By the third song I believe the traditional doom metal fan will begin to wince and struggle in their seat as two extended pieces, one of auld horror cinema infused psychedelia and the other a sea of voices wailing incantation atop chiming keys and acoustic guitars for well over eight minutes. Without patience it’ll be a daunting hump for some although apart from “Wheels of Blood” the next six tracks are a mix of low-fi and bombastic garage psych, doom metal, and all of it appears as if it were a set of live performances driven by raw distortion and a righteous hallway of reverb. I’m not clear on how many vocalists are active on the recording but two distinct voices make appearances within. The first is a more typically stoned male voice often with what sound like live backup for some melodies (“Aeons Has Fallen”) though that could just be a powerful stroke of natural reverb; The second vocalist/vocal style is a higher pitched (female?) voice that shouts a bit like a bad hardcore vocalist. I understand this creates the feeling of a psych-freakout piece but often clashes horrendously with the mood of the music otherwise. This is particularly bad on “Land of Phantoms” and the final portion of “Shadow of the Curse”. There is yet memorable character in the duality of voices. Otherwise the greater experience of the album brings to mind Boston experimentalists Ice Dragon in their longer-winded heavy psych/stoner doom phase (see: “Tome of the Future Ancients”) if their focus had been on 80’s Italian doom rather than the post-Electric Wizard scene.
As I’d alluded to previously, ‘Astrological Warfare’ is not a traditional doom metal album nor is it an accessible one. The production appears to have been sporadic or unplanned over the space of years and the recordings are incredibly bare-naked in terms of mixing/normalization. Each track sounds practiced but untouched, as if they were taking place in a different room, space, or venue. The experience is challenging only for its harsh ‘lo-fi’ design, which appears intentionally evocative of an era and scene but, this really does bring out the brilliant psychedelic hand of Python pressing it forcefully into the ear. I greatly appreciated the often menacing ambiance of ‘Astrological Warfare’ combined with the fucked up spoken word portions, which felt alien and late 70’s experimental at the same time. Were I not a longtime Paul Chain fan who counts “Alkahest” and “Life and Death” among the greatest of all time I’m not sure I’d have been primed to understand the gritty rendering and obtuse length of ‘Astrological Warfare’. There is some very clever and well-written doom metal within the great spectacle of stylized sound that characterizes Python‘s second full-length to the point where I found myself appreciating the amount of time it’d taken to really soak in this lengthy and abrasive listen. Can I recommend it? No, you’re likely not going to be the type of person to enjoy this highly stylized album. If by chance you are a fan of the very slender niche expressed within then of course, this is a rich entry that reveals a real bounty of early 80’s psychedelic doom metal and heavy rock under possession of horrific spirits… To you, then, a very high recommendation. For preview I’d normally recommend my own favorites but, even if you were to check out both provided samples (“Night Takes All”, “Aeons Has Fallen”) there is a daunting leap of faith involved in giving the self up and letting ‘Astrological Warfare’ in. You’re likely not worthy of it.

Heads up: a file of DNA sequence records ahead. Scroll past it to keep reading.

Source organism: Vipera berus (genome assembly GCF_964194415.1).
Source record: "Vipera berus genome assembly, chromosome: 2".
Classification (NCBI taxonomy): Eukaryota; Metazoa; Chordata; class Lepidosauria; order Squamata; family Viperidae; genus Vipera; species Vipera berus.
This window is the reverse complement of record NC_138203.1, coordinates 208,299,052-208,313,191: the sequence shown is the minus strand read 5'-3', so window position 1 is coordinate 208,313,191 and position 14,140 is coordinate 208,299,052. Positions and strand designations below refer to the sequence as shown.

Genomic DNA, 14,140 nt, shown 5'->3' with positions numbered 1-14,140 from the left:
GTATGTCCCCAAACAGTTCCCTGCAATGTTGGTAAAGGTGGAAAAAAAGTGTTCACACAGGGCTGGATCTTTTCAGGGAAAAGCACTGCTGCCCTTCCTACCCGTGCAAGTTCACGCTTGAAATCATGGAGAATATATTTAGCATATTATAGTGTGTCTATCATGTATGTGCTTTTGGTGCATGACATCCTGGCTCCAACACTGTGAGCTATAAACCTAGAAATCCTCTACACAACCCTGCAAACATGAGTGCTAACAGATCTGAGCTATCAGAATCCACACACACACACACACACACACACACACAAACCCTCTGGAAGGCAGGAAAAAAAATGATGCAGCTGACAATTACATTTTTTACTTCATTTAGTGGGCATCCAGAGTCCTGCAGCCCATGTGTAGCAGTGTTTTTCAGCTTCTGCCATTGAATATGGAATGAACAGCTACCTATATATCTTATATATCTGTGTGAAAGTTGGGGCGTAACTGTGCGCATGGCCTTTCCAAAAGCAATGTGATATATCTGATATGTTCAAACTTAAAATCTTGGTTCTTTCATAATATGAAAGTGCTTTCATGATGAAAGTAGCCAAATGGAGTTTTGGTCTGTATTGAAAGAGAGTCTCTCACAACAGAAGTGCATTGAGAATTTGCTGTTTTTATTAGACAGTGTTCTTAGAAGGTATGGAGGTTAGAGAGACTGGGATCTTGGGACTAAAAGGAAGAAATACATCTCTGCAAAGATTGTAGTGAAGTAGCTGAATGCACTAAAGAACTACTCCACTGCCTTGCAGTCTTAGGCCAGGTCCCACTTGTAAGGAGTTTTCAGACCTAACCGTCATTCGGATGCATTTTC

Signifying the appetitive will. 4.25/5.0